The Library of Congress, UNESCO and partners launched the World Digital Library yesterday, a website that features "unique cultural materials from libraries and archives from around the world."
The site―located at http://www.wdl.org/―includes manuscripts, maps, rare books, films, sound recordings, prints and photographs. It provides unrestricted public access, free of charge, to this material.
Now don't get too excited because it's moving REALLY slow right now - probably because everyone's checking it out. And while the site is sophisticated, it currently has a fairly small amount of material on it. (133 items for North America, 380 for Europe, 122 for Africa) But we can expect that to change over time as it grows more robust with content.
The World Digital Library functions in seven languages―Arabic, Chinese, English, French, Portuguese, Russian and Spanish―and includes content in more than 40 languages. Descriptions of each item and videos, with expert curators speaking about selected items.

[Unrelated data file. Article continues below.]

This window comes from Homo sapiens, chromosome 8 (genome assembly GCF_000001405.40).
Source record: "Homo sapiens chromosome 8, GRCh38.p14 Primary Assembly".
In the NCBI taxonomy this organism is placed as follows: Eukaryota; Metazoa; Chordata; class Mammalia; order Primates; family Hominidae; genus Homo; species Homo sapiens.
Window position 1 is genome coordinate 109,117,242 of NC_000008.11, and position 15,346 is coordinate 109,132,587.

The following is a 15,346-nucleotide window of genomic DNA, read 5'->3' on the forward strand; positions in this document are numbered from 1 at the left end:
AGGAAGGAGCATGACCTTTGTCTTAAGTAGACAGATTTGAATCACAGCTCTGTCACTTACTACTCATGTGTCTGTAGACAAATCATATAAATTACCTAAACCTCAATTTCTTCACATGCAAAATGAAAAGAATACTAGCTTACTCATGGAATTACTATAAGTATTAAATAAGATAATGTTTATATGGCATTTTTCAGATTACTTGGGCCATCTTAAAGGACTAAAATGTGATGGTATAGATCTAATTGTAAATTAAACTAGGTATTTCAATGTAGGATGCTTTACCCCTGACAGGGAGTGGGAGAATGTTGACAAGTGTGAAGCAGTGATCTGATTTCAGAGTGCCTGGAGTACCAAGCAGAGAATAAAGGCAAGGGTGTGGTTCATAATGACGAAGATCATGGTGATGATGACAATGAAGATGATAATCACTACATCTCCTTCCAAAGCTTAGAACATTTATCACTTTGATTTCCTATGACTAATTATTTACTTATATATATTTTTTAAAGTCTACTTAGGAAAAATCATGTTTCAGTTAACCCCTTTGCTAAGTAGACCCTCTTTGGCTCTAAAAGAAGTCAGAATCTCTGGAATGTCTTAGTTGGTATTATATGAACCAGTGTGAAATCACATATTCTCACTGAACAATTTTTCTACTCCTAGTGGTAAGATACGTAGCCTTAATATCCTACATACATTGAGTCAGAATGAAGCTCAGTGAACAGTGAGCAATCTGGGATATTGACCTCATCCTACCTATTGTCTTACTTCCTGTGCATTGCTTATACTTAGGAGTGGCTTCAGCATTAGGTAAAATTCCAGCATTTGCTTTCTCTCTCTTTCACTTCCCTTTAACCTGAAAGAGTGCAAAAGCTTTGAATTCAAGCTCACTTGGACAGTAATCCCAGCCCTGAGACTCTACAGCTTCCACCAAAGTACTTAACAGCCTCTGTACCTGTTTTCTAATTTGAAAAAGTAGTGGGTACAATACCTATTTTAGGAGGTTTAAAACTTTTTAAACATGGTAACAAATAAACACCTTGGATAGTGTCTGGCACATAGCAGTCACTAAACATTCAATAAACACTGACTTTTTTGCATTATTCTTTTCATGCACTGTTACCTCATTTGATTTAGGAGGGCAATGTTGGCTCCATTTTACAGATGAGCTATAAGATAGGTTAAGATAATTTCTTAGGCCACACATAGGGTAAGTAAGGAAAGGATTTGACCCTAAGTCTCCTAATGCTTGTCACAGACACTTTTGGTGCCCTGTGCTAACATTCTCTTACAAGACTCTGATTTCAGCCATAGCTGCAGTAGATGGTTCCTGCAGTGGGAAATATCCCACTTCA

Here's a cool item to get you started: Emigrant's Map and Guide for Routes to North America. This map, created by Gotthelf Zimmermann in 1853, reflects the importance of German immigration to North America in the mid-19th century.
Other examples of featured items include Arabic scientific manuscripts from the National Library and Archives of Egypt; early photographs of Latin America from the National Library of Brazil; the "Hyakumanto darani," a publication from A.D. 764 from the National Diet Library of Japan; the famous 13th century "Devil’s Bible" from the National Library of Sweden; and works of Arabic, Persian, and Turkish calligraphy from the collections of the Library of Congress.
If you find something of particular interest please share by posting a comment!